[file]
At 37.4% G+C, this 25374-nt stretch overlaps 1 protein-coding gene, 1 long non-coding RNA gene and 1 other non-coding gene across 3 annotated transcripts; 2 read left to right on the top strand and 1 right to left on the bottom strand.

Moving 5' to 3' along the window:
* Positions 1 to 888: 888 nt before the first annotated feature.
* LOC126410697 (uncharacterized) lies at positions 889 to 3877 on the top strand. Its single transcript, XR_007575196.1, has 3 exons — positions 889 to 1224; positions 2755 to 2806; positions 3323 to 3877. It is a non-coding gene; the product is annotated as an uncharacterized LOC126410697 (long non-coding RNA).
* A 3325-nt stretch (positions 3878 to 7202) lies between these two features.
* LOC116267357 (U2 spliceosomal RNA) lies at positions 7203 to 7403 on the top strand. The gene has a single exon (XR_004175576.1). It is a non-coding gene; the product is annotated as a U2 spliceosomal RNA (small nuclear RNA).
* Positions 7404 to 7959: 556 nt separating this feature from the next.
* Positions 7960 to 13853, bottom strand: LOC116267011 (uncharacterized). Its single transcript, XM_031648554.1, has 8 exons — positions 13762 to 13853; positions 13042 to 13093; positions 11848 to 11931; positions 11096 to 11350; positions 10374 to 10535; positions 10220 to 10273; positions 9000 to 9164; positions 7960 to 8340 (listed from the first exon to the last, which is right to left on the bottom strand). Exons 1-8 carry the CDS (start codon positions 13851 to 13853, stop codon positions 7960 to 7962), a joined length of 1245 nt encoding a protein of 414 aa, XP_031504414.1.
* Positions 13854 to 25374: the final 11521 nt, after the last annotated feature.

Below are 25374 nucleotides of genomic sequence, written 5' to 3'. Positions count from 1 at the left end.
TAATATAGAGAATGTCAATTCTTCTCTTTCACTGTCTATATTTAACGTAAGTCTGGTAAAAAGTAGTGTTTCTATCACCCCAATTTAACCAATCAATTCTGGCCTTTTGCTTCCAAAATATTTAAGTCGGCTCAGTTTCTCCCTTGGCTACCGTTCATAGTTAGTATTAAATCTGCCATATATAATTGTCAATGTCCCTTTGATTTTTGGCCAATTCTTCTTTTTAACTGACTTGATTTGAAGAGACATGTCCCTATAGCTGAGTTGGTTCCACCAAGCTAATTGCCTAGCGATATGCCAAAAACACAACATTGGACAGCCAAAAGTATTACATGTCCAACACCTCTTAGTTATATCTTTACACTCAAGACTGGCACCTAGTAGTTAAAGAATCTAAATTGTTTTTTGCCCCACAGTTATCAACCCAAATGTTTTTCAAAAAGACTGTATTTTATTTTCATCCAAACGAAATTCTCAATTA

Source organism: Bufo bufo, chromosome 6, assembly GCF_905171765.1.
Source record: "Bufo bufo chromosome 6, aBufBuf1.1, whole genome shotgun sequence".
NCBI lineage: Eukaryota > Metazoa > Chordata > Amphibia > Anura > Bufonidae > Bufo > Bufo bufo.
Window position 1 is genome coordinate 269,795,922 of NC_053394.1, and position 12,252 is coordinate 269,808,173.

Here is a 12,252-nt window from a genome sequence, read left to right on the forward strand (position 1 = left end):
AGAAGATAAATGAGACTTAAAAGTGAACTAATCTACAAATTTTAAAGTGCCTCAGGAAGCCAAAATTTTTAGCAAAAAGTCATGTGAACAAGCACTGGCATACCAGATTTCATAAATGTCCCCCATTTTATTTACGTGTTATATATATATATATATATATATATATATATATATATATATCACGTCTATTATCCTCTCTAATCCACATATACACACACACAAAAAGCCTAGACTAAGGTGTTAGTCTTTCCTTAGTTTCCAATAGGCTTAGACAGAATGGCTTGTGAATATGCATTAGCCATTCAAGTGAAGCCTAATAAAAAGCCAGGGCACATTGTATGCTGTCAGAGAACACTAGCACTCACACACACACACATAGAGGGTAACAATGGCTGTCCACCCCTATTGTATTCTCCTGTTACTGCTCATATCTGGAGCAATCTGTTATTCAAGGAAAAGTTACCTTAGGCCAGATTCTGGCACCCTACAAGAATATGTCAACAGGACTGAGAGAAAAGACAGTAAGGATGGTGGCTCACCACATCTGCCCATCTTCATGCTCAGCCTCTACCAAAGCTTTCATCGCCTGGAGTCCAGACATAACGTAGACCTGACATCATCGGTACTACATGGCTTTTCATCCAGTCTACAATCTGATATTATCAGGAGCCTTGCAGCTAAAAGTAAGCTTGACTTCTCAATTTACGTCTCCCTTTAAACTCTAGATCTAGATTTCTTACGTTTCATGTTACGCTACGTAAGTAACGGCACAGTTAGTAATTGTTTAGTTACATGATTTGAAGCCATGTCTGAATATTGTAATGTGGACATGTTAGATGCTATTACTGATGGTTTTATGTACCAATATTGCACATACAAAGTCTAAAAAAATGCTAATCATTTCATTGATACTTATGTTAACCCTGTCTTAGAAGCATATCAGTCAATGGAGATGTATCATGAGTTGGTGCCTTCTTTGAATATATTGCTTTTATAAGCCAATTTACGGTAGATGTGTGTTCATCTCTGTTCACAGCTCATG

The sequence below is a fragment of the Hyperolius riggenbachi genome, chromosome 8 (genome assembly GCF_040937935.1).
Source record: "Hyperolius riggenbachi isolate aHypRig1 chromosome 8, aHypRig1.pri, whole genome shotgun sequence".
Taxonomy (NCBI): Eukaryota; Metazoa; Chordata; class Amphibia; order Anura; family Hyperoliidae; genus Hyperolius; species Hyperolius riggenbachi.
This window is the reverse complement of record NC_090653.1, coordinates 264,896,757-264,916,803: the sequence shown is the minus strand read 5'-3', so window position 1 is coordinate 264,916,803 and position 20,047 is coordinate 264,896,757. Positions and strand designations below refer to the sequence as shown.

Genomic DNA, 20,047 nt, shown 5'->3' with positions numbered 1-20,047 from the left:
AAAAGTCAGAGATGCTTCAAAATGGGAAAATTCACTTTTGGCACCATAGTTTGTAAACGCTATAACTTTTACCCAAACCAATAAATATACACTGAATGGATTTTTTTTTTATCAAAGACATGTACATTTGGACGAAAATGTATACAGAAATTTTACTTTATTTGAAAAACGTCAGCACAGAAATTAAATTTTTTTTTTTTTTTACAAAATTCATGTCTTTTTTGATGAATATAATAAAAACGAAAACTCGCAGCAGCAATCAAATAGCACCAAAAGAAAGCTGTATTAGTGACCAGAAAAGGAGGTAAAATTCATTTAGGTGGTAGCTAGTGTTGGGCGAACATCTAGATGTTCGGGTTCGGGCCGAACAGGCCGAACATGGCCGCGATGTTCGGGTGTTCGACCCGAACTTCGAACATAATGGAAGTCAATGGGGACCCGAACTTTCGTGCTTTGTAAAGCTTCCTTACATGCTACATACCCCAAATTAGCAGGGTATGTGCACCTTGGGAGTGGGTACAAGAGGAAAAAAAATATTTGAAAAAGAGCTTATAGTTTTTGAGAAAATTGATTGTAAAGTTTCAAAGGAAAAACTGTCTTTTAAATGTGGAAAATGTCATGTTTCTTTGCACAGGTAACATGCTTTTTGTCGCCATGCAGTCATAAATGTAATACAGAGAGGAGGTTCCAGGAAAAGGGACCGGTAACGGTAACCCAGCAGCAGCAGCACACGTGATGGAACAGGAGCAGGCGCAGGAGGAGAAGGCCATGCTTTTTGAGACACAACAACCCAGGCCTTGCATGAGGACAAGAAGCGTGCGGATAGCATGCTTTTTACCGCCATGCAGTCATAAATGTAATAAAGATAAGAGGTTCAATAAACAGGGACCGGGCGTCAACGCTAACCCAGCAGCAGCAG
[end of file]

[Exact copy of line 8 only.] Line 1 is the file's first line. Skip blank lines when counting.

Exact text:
* Positions 7960 to 13853, bottom strand: LOC116267011 (uncharacterized). Its single transcript, XM_031648554.1, has 8 exons — positions 13762 to 13853; positions 13042 to 13093; positions 11848 to 11931; positions 11096 to 11350; positions 10374 to 10535; positions 10220 to 10273; positions 9000 to 9164; positions 7960 to 8340 (listed from the first exon to the last, which is right to left on the bottom strand). Exons 1-8 carry the CDS (start codon positions 13851 to 13853, stop codon positions 7960 to 7962), a joined length of 1245 nt encoding a protein of 414 aa, XP_031504414.1.